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Aboriginal Human Rights and Canadian History

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´╗┐Aboriginal Human Rights Aboriginal people are very passionate about their culture and traditions and believe that they are an important part of Canada?s past. Although their customs shaped Canada into a great nation, they are slowly fading into the background while competing with the French and English cultures. First Nation?s people do not receive a just amount of respect and equality in terms of their rights for land and freedom. Over the past century there have been several brutal protests that promote a negative, violent appearance towards all Aboriginals. In order to advance within society and claim land that is rightfully theirs, Natives have had to resort to planning court dates, forming petitions and writing threatening letters to the government. The Canadian government found ways to deceive the Aboriginals and get through loopholes to avoid granting reasonable wishes and staying true to their agreement. The social, political and economic inequities present in Native communities throughout Canada are a result of the inadequate response of the Canadian government. It is obvious that this Aboriginal versus government battle has been going on for far too long and it is an unfair challenge to the virtually helpless group of minorities. Aboriginal people have a long and proud history that includes rich cultural and spiritual traditions. ...read more.


The first residential schools were set up in the 1830?s. After 1879, the government decided that a formal residential school system be run by the churches. During these times, the system forced children to be separated from their families, and forbade them to speak their own language. If these rules were broken, children were severely punished. During the 1920s, it became compulsory for all Aboriginal children over the age of seven to be sent to residential schools, which, in many cases, thousands of kilometers away from their homes. By 1931, there were 80 residential schools built across Canada. The health effects of the residential schools were devastating. Children died of tuberculosis and other diseases that swept through the poorly ventilated schools. Many children were also verbally, psychologically, physically, and sexually abused (Canadian Encyclopedia). As the public began to understand the devastating impacts of the Residential School System on Aboriginal children, the government began phasing out compulsory residential school education in the 1950s and 1960s (Indigenous Foundations UBC). It was the general belief of government authorities at the time that Aboriginal children could receive a better education if they were transitioned into the public school system. Residential schools, however, persisted as a sort of boarding school for children whose families were deemed unsuitable to care for them. ...read more.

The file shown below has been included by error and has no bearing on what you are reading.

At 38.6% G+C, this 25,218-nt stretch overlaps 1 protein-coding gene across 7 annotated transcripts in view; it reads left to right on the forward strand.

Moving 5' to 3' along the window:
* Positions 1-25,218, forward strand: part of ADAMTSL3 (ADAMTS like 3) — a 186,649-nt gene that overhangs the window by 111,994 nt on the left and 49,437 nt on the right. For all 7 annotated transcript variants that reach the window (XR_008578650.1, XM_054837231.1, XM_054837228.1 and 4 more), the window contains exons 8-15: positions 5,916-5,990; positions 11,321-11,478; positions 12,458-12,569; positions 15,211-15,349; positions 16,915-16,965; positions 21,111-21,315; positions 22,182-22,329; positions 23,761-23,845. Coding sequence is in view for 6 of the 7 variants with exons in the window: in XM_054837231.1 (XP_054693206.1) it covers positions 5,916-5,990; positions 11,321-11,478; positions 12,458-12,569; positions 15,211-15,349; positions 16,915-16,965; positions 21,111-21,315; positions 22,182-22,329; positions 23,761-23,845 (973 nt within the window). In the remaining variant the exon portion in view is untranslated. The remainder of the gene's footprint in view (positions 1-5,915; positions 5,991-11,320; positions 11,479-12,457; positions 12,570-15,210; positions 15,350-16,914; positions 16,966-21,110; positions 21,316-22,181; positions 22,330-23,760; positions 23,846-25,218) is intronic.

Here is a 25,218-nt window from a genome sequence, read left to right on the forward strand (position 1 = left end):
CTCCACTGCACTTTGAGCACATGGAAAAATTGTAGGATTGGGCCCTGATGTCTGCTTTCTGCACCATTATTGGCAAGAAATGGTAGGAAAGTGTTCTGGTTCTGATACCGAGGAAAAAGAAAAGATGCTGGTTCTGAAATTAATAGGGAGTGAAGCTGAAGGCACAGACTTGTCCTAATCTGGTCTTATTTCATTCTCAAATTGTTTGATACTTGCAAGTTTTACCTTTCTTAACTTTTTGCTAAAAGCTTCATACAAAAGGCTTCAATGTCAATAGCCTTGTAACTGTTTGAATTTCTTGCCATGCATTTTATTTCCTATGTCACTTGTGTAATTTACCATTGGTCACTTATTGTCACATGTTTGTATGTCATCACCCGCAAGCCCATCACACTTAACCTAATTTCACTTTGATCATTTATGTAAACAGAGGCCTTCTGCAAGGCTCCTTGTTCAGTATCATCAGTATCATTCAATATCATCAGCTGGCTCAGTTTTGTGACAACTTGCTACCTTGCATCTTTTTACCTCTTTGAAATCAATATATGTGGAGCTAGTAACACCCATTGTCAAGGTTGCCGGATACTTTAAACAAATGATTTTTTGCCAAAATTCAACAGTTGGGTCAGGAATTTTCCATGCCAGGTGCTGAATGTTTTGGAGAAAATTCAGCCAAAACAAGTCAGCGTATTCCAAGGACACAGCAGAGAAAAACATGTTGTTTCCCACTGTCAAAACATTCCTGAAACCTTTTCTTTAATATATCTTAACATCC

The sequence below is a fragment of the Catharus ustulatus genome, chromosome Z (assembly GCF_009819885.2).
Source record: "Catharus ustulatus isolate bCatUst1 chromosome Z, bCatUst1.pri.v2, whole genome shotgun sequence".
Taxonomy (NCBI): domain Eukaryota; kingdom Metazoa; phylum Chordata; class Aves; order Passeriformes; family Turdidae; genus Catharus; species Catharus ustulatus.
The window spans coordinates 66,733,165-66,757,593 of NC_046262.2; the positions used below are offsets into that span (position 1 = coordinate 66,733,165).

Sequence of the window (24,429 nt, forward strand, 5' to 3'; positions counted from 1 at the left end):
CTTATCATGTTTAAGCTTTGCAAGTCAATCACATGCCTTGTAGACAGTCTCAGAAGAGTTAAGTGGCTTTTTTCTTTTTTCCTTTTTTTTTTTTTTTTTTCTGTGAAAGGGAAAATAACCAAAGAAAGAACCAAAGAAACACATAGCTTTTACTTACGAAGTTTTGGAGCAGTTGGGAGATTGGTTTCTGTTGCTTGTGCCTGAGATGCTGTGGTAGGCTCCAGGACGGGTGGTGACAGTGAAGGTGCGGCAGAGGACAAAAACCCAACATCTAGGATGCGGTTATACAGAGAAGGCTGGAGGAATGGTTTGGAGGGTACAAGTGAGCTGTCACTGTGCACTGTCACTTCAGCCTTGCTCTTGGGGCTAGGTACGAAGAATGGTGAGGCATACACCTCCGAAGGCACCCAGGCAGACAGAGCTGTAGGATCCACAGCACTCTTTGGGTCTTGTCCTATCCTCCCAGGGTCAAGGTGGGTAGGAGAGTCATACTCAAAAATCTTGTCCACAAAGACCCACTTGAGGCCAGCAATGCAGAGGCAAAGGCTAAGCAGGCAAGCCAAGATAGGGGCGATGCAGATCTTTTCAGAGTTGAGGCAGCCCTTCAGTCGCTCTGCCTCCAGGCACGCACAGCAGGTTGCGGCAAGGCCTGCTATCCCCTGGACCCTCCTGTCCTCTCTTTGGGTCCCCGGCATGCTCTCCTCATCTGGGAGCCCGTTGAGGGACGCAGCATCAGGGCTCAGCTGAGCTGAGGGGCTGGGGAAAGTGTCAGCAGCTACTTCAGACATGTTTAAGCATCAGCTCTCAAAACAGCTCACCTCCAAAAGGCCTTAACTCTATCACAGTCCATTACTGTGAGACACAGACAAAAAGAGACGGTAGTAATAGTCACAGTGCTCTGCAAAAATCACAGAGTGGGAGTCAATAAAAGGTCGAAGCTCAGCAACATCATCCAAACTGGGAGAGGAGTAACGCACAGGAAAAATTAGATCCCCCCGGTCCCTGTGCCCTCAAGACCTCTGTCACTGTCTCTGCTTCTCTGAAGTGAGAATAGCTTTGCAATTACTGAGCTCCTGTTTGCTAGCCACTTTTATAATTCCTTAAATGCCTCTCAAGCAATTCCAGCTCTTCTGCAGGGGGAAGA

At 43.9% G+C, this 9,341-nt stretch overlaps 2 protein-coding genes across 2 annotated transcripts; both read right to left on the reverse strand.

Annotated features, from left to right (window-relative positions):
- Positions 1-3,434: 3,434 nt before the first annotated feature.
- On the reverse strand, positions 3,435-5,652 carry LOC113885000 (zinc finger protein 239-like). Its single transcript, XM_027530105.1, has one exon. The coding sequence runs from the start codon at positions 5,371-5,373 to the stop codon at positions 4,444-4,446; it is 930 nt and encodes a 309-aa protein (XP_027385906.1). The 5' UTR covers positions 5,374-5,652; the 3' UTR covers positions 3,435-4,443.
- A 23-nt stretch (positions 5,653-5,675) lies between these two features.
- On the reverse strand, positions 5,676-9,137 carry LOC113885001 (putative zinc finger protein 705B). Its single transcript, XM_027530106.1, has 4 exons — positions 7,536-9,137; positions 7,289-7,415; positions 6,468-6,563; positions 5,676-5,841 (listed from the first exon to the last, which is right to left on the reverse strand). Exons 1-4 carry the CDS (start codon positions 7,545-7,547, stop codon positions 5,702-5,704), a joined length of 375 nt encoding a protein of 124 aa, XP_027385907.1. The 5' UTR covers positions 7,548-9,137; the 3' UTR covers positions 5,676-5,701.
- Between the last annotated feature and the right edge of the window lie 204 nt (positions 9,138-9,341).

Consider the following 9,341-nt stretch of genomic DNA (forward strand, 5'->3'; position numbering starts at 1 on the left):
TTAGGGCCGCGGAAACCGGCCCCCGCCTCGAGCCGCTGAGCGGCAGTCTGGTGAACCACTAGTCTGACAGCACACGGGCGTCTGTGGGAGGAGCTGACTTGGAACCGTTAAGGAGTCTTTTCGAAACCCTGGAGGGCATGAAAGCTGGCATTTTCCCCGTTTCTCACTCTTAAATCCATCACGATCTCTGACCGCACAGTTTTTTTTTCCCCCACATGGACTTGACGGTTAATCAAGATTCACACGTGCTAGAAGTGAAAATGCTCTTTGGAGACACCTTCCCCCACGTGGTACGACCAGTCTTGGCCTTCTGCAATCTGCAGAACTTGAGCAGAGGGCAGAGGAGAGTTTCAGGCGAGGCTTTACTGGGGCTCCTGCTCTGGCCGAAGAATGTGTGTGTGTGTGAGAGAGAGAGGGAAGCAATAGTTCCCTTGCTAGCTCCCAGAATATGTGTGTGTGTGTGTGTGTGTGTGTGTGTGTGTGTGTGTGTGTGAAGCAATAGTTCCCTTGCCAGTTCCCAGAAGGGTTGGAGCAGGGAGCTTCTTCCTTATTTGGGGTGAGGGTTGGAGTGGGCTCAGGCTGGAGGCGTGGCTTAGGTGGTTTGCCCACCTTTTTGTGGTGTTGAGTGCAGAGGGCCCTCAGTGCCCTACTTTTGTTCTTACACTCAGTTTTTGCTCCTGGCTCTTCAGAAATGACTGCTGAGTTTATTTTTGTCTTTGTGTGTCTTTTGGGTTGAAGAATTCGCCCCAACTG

Far too many politicians make the mistake of letting ?their ego and a belief in their own press clippings stand in the way of common sense. It took 44 days for common sense to prevail? (Huffington Post). Now that her strike has been resolve, it remains debatable if Chief Spence accomplished very much. Time and history will be the final judge on that point. To this day, Aboriginals continue to struggle yet very little is being done about their situation. The government played a great role in shaping their lives from what was to what is now. From the days of colonialism, the Aboriginal peoples have been marginalized and been forced to assimilate into mainstream Canada through the method of Residential schools. This is evident in to the social, economic and political inequities ever since the beginning of the European settlers and been neglected by the government. Throughout, these inequities still present themselves through the history of the Canadian Aboriginals; from the White Paper protest to the Hunger Strike that was recently declared. It is evident that there as been inadequate response from Canadian government. Although they have programs that support the Native communities, it feels as though that is is the only response to these struggles from the Canadian government. There is not enough support or facilitation to ensure that the Native communities are well-off to live in a free country and have their traditions and culture be part of their lives. ...read more.

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